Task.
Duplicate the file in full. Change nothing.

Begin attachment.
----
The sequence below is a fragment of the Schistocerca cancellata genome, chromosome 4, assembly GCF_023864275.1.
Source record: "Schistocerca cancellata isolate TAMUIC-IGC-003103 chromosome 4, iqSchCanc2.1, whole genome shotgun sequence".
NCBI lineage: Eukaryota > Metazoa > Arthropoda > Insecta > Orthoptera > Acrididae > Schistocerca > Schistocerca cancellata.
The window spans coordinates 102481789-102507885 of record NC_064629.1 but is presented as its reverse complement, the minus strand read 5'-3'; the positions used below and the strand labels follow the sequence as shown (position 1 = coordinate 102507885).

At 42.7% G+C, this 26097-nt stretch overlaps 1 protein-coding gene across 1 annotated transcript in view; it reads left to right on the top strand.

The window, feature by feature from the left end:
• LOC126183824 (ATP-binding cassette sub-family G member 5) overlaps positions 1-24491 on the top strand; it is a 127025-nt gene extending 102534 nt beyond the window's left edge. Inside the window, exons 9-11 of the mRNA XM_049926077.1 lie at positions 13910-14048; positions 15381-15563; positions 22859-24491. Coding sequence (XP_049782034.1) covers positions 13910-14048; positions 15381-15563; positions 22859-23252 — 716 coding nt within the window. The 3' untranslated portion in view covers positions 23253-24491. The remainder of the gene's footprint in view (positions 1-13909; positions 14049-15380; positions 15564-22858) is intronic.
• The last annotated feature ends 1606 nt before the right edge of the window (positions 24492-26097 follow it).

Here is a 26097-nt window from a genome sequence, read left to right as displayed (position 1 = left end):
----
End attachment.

The sequence below is a fragment of the Schistocerca cancellata genome, chromosome 4, assembly GCF_023864275.1.
Source record: "Schistocerca cancellata isolate TAMUIC-IGC-003103 chromosome 4, iqSchCanc2.1, whole genome shotgun sequence".
NCBI lineage: Eukaryota > Metazoa > Arthropoda > Insecta > Orthoptera > Acrididae > Schistocerca > Schistocerca cancellata.
The window spans coordinates 102481789-102507885 of record NC_064629.1 but is presented as its reverse complement, the minus strand read 5'-3'; the positions used below and the strand labels follow the sequence as shown (position 1 = coordinate 102507885).

At 42.7% G+C, this 26097-nt stretch overlaps 1 protein-coding gene across 1 annotated transcript in view; it reads left to right on the top strand.

The window, feature by feature from the left end:
• LOC126183824 (ATP-binding cassette sub-family G member 5) overlaps positions 1-24491 on the top strand; it is a 127025-nt gene extending 102534 nt beyond the window's left edge. Inside the window, exons 9-11 of the mRNA XM_049926077.1 lie at positions 13910-14048; positions 15381-15563; positions 22859-24491. Coding sequence (XP_049782034.1) covers positions 13910-14048; positions 15381-15563; positions 22859-23252 — 716 coding nt within the window. The 3' untranslated portion in view covers positions 23253-24491. The remainder of the gene's footprint in view (positions 1-13909; positions 14049-15380; positions 15564-22858) is intronic.
• The last annotated feature ends 1606 nt before the right edge of the window (positions 24492-26097 follow it).

Here is a 26097-nt window from a genome sequence, read left to right as displayed (position 1 = left end):